Transformers #10 – Review

Transformers #10 is, pardon the language, a massive cocktease.

The slow ratcheting of tension, the build up of pressure continues here. Events are picking up momentum, a juggernaut of consequence that will eventually lead to calamity, change, chaos, all the things that Megatron seems to be pursuing. This is a bot who wants to fracture the status quo, who wants the Autobots to respond to the escalating chaos with a steel-shod boot of oppression to justify his claims, even bringing in outside influences to do it – but is the situation in danger of getting out of his control? We’ll just need to wait and see.

This issue weaves multiple threads together. The main focus being on Megatron as he speaks to the other senators, baiting and stonewalling them in equal measure, plainly uninterested in helping to deescalate things. There’s also a lovely line in this scene: “Ideas are like shrapnel. They do not know friend from foe.”

Of course, the fact that Megatron is the one (metaphorically for now) pulling the pin and rolling the grenade into an enclosed space makes the statement all the more portentous. Following the meeting with the senate, there’s a brief riot, another rather half-hearted attempt at Megatron’s life and then we’re introduced to our Master of Mayhem, that cold hearted logician himself, Shockwave, who has actually been responsible for a lot of what’s been going on up till now at Megatron’s behest.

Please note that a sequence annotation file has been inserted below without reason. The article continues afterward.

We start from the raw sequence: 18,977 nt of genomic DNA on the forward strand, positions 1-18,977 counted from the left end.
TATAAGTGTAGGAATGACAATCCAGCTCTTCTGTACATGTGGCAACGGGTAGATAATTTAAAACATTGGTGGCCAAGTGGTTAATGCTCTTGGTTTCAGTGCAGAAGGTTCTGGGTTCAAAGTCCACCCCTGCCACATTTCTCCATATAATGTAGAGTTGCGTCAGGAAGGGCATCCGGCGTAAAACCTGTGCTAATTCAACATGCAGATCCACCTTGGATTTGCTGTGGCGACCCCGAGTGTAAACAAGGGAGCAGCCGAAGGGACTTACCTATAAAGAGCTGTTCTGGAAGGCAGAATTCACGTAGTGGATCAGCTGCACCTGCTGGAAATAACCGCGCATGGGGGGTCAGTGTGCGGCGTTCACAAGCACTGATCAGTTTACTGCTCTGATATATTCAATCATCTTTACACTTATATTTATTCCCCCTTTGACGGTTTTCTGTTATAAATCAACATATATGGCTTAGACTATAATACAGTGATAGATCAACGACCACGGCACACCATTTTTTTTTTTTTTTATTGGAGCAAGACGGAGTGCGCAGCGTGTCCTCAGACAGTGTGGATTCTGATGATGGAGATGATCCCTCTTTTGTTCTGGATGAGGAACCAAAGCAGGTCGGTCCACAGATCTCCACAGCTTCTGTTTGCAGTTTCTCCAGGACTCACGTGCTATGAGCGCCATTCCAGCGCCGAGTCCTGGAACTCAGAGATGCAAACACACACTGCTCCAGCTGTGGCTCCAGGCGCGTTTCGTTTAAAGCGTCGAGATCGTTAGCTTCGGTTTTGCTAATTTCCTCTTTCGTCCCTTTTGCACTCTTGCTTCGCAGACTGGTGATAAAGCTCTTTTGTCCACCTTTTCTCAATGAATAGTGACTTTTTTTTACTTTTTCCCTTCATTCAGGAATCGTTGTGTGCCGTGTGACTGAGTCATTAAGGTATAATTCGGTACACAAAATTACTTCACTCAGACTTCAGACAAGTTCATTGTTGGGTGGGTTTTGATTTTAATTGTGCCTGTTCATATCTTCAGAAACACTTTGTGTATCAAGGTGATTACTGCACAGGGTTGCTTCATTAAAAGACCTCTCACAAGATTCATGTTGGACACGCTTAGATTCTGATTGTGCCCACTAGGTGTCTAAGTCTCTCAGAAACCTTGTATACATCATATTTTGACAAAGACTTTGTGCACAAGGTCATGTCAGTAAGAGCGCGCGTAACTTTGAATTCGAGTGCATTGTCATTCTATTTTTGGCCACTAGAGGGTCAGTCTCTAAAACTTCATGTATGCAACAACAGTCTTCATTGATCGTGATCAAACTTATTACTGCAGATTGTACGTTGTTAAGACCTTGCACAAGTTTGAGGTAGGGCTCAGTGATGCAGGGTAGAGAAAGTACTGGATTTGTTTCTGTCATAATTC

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For the record, it will be interesting to see if IDW keep Shockwave’s origins in this new continuity. You see, Shockwave wasn’t always the one-eyed, one-handed master of logic. Oh no. At one point he was an eager senator who disagreed with how things were being handled. Sentinel Prime decided to show him the error of his ways by not only obliterating his emotions through a process called Shadowplay, they performed something called “empurata” on him where they took away his face and his hands, replacing them instead with the one-eyed mask of a face fans know and love as well as the gun arm that has become his signature weapon (Whirl and Glitch have both had this done to them as well, though without the brainwashing it would seem as Whirl remains a borderline sociopath). Some of the Transformer storylines really do go to dark, dark places.

The issue ends with Sentinel Prime and his squad arriving back on Cybertron, none of them looking very happy and Sentinel stating that “there are some heads I want to smash together”.

By this point, Cybertron is becoming a powder-keg but the story needs to be careful not to overdo it. There’s only so much tension-building you can put in before the audience starts to expect a pay-off. There have been ten issues leading up to the arrival of Sentinel Prime back on Cybertron, so we can only hope that issue 11 kicks it into a higher gear and the fecal matter will finally hit the rapidly rotating object.

Transformers #10 from IDW Publishing is available digitally and in comic shops.

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